How Were So Many Arabic Authors So Prolific?

Digital Evidence for the Origins and Development of a Historical Textual Tradition

 >  > Sarah Savant Digital Dialogue

Sarah Savant

Aga Khan University, Institute for the Study of Muslim Civilisations, London
@sarahsavant1
MITH Conference Room
Thursday, October 25, 2018
12:30 pm
co-sponsored with Roshan Institute for Persian Studies

This lecture focuses on the size of the Arabic tradition (ca. 700-1500), and the likely role that written practices and cultural expectations played in its development. It is arguably the largest written tradition up to its day, rivalled only by medieval Chinese. I focus, first, on recent work assembling a corpus of 1.3 billion words and the composition of this corpus, including the large number of sizable works. I consider these works in light of evidence for a much larger body of no-longer extant material. Second, I introduce the concept of text “reuse,” our method for detecting and measuring it, and my theory. The theory is this: that the substantial reuse of earlier works resulted both in the emergence of very large works, especially from the 10th century onwards, and secondly, that this reuse resulted in the loss of earlier texts, now absorbed in various ways (including abridgement) into larger ones. Finally, I examine the cultural expectations underpinning reuse, and also how they should make us reconsider, at different times and places, notions of the “book” and “authorship.”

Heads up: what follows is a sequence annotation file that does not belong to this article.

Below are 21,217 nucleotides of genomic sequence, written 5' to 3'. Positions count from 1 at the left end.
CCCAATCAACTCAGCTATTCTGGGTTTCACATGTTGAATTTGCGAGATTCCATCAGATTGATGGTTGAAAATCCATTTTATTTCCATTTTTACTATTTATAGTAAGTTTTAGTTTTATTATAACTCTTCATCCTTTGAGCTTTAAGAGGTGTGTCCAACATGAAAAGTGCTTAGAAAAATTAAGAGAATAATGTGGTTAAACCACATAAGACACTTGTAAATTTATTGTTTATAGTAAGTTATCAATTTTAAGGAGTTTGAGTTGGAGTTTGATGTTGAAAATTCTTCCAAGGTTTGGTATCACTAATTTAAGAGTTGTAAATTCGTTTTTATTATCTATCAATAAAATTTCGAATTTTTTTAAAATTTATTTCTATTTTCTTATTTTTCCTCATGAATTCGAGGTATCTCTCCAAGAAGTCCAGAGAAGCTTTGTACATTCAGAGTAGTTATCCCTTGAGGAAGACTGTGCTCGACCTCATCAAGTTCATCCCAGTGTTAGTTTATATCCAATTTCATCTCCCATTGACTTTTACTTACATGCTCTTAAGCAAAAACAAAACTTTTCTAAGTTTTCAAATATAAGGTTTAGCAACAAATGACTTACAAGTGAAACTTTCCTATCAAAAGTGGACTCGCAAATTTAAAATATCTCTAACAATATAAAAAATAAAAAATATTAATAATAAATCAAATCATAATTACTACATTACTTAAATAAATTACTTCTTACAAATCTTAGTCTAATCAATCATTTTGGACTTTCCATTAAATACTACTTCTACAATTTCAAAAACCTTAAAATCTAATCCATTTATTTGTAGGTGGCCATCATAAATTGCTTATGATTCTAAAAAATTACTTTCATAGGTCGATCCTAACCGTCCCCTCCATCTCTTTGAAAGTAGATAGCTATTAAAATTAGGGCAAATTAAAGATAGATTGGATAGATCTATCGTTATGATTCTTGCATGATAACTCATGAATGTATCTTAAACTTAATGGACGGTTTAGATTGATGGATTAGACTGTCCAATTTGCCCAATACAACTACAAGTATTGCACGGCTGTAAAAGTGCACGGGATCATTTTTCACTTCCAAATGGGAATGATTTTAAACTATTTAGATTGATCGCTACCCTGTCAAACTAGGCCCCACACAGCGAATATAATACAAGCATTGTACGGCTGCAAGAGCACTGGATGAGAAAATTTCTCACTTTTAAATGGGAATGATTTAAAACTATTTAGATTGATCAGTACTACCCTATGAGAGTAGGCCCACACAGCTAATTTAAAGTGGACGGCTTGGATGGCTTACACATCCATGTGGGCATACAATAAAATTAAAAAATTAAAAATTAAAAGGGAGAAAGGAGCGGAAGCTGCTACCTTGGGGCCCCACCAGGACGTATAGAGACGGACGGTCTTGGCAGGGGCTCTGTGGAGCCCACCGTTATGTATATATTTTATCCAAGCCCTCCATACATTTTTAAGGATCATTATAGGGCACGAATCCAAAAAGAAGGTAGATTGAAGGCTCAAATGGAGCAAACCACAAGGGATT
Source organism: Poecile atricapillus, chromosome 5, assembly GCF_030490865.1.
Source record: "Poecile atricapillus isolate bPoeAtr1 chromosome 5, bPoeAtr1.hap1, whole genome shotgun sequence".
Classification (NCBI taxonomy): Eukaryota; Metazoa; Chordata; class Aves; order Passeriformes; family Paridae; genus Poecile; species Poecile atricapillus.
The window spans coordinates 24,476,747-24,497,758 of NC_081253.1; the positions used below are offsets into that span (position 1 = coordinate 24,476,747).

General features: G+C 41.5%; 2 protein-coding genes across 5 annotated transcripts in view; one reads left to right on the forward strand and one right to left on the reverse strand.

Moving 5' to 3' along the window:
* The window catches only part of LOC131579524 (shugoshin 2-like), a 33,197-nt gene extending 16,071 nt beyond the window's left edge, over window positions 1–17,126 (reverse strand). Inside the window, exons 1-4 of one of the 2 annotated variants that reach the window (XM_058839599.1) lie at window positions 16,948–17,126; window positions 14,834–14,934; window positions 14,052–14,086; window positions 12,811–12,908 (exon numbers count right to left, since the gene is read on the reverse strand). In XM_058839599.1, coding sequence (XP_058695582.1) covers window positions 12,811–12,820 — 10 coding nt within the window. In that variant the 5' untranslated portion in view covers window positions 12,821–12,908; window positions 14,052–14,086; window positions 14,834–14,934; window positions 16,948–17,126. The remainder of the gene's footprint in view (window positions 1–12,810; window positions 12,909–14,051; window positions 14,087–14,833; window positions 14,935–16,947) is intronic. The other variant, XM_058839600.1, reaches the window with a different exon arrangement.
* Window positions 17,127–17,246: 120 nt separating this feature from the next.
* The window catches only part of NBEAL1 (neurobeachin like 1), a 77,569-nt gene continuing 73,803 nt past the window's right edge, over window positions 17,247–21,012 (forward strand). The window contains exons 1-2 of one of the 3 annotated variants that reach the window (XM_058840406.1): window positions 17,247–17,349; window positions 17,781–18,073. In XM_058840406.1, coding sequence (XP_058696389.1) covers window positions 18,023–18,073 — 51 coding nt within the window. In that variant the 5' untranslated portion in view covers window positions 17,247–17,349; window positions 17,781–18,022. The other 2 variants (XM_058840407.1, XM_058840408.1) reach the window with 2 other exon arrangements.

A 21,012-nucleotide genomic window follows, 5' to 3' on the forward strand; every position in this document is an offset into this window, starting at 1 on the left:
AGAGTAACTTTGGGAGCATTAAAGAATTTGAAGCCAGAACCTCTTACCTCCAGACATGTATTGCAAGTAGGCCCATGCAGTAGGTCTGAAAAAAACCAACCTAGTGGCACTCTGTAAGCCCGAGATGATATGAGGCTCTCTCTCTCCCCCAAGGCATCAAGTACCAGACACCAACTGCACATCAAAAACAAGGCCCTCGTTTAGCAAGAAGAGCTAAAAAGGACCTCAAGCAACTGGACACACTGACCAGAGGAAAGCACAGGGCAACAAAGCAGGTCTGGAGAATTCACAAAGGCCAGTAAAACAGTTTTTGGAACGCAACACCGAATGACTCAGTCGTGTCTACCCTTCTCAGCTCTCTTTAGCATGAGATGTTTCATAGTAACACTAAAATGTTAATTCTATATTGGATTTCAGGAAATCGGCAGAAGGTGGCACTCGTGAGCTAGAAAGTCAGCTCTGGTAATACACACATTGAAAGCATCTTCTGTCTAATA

Sarah Bowen Savant is a cultural historian, focusing on early Islamic history and history writing up to 1100, with a special focus on Iraq and Iran. She is the author of The New Muslims of Post-Conquest Iran: Tradition, Memory, and Conversion (Cambridge: Cambridge University Press, 2013), which won the Saidi-Sirjani Book Award, given by the International Society for Iranian Studies on behalf of the Persian Heritage Foundation. Her other publications include The Excellence of the Arabs: A Translation of Ibn Qutaybah’s Faḍl al-ʿArab wa l-tanbīh ʿalā ʿulūmihā (with Peter Webb; The Library of Arabic Literature; Abu Dhabi: New York University Press, 2016), as well as articles and edited volumes dealing with ethnic identity, cultural memory, genealogy, and history writing. Her current book project focuses on the history of books in the Middle East. With a team, she is developing digital methods to study the origins and development of the Arabic and Persian textual traditions. Please see kitab-project.org.

A continuously updated schedule of talks is also available on the Digital Dialogues webpage.

Unable to attend the events in person? Archived podcasts can be found on the MITH website, and you can follow our Digital Dialogues Twitter account @digdialog as well as the Twitter hashtag #mithdd to keep up with live tweets from our sessions. Viewers can watch the live stream as well.

All talks free and open to the public. Attendees are welcome to bring their own lunches.

Contact: MITH (mith.umd.edu, mith@umd.edu, 301.405.8927).